Hutchison picked a good time to enjoy his best home outing of the season as he logged a career-high 10 strikeouts, while Jose Bautista returned to the Blue Jays' lineup and homered in his first at-bat en route to a 4-1 victory over the Brewers in a Canada Day matinee.
"I was able to establish my fastball both inside and outside, four-seamer and two-seamer, and then go from there," Hutchison said. "I was able to make big pitches and be aggressive."
Hutchison entered the game with an 8.13 ERA at home compared to 2.23 on the road. Rogers Centre has the reputation of being a hitters' ballpark, but such a large discrepancy between the home and away numbers were very unusual. The club had been insisting for weeks the early home stats were an anomaly, and now it has some evidence to support that theory.
At the very least, Tuesday's performance should be enough to silence the remaining critics for the time being. Hutchison carried a perfect game into the fifth inning, and the only real difficultly he encountered came in the seventh. The seven innings were a season high at home, while the one earned run was a season low at Rogers Centre.
The outing ranks with Hutchison's shutout of Texas on May 16 and seven scoreless innings vs. Detroit on June 3 for his best starts of the season. He is 6-6 with a respectable 3.81 ERA in 17 starts, and he is two-thirds of an inning shy of reaching the 100-inning plateau for the first time in his career.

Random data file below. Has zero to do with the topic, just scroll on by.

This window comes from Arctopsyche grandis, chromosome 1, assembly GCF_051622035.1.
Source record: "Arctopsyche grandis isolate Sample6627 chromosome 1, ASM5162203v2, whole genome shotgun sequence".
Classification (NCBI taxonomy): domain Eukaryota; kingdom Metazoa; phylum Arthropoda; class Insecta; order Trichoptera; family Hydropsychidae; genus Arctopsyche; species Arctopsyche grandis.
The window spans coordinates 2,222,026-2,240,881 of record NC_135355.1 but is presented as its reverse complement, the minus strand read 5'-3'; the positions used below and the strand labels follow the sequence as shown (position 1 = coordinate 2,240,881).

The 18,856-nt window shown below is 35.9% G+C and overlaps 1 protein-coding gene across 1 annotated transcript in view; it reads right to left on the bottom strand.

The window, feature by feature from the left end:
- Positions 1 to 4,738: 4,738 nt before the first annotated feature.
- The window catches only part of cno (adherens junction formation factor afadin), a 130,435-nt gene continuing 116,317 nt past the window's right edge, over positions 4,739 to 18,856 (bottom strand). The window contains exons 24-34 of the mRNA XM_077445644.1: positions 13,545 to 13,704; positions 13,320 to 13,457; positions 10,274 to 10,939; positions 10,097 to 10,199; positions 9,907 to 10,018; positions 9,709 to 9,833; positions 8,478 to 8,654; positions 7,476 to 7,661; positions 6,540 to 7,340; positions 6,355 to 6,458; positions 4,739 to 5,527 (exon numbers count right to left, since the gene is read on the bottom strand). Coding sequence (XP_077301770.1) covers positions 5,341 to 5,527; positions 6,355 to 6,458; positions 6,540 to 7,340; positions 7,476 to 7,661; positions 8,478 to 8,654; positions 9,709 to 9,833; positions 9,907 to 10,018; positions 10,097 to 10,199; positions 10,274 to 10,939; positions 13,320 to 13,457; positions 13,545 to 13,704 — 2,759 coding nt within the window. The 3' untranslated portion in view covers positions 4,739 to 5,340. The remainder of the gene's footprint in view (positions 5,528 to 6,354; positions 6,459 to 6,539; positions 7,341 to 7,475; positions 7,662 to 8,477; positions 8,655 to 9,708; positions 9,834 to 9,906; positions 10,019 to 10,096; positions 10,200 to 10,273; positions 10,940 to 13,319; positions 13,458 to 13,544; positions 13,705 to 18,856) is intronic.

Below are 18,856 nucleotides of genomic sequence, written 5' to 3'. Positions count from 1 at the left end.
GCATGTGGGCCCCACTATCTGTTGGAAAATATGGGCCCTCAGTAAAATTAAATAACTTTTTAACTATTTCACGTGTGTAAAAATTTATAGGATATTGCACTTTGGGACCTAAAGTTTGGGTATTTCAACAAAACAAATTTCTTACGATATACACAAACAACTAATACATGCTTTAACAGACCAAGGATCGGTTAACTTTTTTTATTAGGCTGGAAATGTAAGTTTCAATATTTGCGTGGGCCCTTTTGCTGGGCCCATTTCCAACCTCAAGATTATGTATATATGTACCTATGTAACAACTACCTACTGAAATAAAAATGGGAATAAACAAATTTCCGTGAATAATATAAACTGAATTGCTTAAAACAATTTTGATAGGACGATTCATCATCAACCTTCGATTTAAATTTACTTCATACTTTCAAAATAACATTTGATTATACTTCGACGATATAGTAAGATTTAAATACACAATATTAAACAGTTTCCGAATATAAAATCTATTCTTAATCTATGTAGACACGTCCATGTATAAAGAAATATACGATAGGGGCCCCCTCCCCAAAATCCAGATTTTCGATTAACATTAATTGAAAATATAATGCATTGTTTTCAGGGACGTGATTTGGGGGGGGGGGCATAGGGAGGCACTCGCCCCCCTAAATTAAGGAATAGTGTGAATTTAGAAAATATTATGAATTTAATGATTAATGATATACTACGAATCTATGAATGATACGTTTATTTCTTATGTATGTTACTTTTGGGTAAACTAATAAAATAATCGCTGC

"I think he threw the ball really well," Brewers manager Ron Roenicke said. "I think he knew what he wanted to do against us, and he did it really well. We chased balls out of the zone.
"He's got good life on his fastball, and when he's throwing it up, it's hard to catch up to. And he knew what he was doing. We kept chasing it."
Hutchison's solid outing against an aggressive hitting team also bought some him leniency from manager John Gibbons in the seventh. With two outs and a pair of runners on, Hutchison got ahead in the count 1-2, but he eventually walked Mark Reynolds on eight pitches to load the bases.
Left-hander Aaron Loup and right-hander Dustin McGowan were ready in the bullpen, but Gibbons decided to stick with Hutchison, who had thrown 101 pitches at that point. The move paid off as Jean Segura hit a fly ball on the second pitch of his at-bat to end the inning.
"I know Hutch pretty good, when he's on, he's on," Gibbons said of Hutchison, who allowed one run on three hits and two walks. "He has that knack of working out of some jams, and I thought today his fastball was really good, whether it was the extra day [of rest] or what have you.
"Even with the walk to load the bases, he got ahead of [Reynolds], he was trying to get him to fish out of the zone. It wasn't a case of losing it. Of course, he got the big out to finish it, but when he's on, he's on. He can be really good."
Bautista made his return to the starting lineup after missing more than a week with a strained left hamstring. Bautista's first at-bat was a memorable one, as he crushed a 3-2 changeup over the left-field wall. Bautista's 16th blast of the season was his first since June 6.
Toronto added another home run in the fifth on a solo shot by Colby Rasmus. Both homers were charged to Brewers right-hander Marco Estrada, who has surrendered a Major League-leading 26 long balls this season. Estrada pitched around those two homers and allowed the two runs on six hits, along with one walk and two strikeouts.
The Blue Jays scored a pair of insurance runs in the eighth on an RBI triple by Melky Cabrera and an RBI double by Edwin Encarnacion. Closer Casey Janssen then retired the final three batters of the game to record his 13th save of the season.
"It was a good ballgame," Gibbons said. "We played good today and an important day for us. To win a game, it seems like it had been a while. Canada Day in front of a nice crowd, you don't want to lay an egg on that day. It was a good day for us."